First, you will naturally gravitate to your favorite platforms you are most comfortable with, and a multi-platform approach can often push you out of that comfort zone.

Particularly when you are adding a new platform to your marketing strategies, it’s worth taking some time to run a few online surveys to understand the platform deeply.

This will, of course, take time but as mentioned above; you can get much more out of a platform if you are more familiar with it and understand what your potential customers are actually thinking, as well as the overall tone and features of the platform.

This extra effort involved in conducting online surveys has obvious benefits, but that comes at a cost of time and therefore money.

For many, this investment is still a straightforward decision, as the reach of a wider audience and a chance to build a strong brand identity across many platforms is well worth that investment.

However, you shouldn’t be blind to the potentially significant time investment required in getting this right and weigh that against what you’re seeking to gain from being on these platforms.

Survey buying habits throughout your branding market research

Continuously seek to understand your customer

A successful multichannel digital campaign is going to take some planning, and this is what can make it sometimes tricky to pull off. Before you post, you need to have a sound idea of your current level of engagement relative to where you want it to be and what a successful strategy will look like. This includes, as we mentioned earlier, understanding your audience deeply.

Continuously seek to understand the platforms that your potential customers like to use and how they like to use them.

If you’re struggling to know where to start, look for competitors on these platforms and see what they’re doing and see what methods you think they are employing successfully or not so successfully.

Don’t underestimate the value of refining the customer journey as you proceed and periodically evaluating your content strategy based on surveying the buying habits of your customers.

By surveying buying habits, you can supplement your branding market research and achieve a level of planning to ensure that one channel doesn’t overshadow or contradict another channel.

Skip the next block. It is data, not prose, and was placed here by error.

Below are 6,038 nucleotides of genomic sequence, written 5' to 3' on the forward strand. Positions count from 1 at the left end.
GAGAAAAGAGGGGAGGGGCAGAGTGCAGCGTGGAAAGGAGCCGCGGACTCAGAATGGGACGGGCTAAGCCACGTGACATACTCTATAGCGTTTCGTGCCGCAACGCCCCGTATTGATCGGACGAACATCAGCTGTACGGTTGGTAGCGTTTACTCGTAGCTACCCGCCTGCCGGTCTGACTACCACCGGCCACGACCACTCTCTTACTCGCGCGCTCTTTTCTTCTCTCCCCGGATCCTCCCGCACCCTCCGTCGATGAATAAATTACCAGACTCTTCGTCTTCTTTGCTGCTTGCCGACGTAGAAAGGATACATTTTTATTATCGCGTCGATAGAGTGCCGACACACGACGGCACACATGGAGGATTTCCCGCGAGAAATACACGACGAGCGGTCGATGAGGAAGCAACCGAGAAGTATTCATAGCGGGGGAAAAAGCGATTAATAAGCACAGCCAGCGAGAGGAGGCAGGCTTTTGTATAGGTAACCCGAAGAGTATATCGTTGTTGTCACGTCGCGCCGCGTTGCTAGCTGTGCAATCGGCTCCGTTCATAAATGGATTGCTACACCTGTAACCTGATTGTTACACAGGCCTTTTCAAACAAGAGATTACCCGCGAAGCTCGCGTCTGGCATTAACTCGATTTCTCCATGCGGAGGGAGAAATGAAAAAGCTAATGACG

Deliver your products and services to customers through timely marketing

Time your marketing campaigns to ensure that you’re not over-saturating different platforms with your output. We all know those pages that post way too much and how disinterested we become with them.

It’s also important to consider how these efforts will intersect with your broader goals. If your strategic imperative is to drive traffic, then what is your strategy to convert that into sales?

Consider the RACE acronym to help you think about your brand strategy and the role that a multi-platform approach can play in it:

  • R – Reach: Reach is the goal of any multichannel approach. You want to maximise your reach with your potential customers by utilising different channels to get your compelling pieces of content to them.
  • A – Act: Once your content strategy has a broad reach, how successful is it in encouraging the reader to interact with it and click through to your marketing site? Click through rate is a great metric for analyzing your overall content success.
  • C – Convert: Of the customers that interact with your content, how many of those translate into sales?
  • E – Engage: This step is a measure of continual engagement. Building long-term relationships through your content is really powerful, and it’s useful to think about the percentage of customers that regularly come back and engage with your content.

A final word on branding market research

We hope that the various tactics and tips we’ve suggested will help to guide and inform your branding market research process. All of the techniques we have covered are things we integrate into our own marketing strategies.

However, your products and services well certainly warrant unique marketing strategies of your own, which is to be expected.

As you go forward, keep in mind that while the merits of conducting branding market research are enormous, these initiatives can be difficult to plan and manage. So, we urge you to stay patient, and if you should have any questions, please don’t hesitate to reach out to us if you’d like to chat.

If there’s one takeaway to gather from this piece, it is to keep your marketing campaigns manageable and don’t feel that you need to be in places that don’t bring value for the extra effort that they require.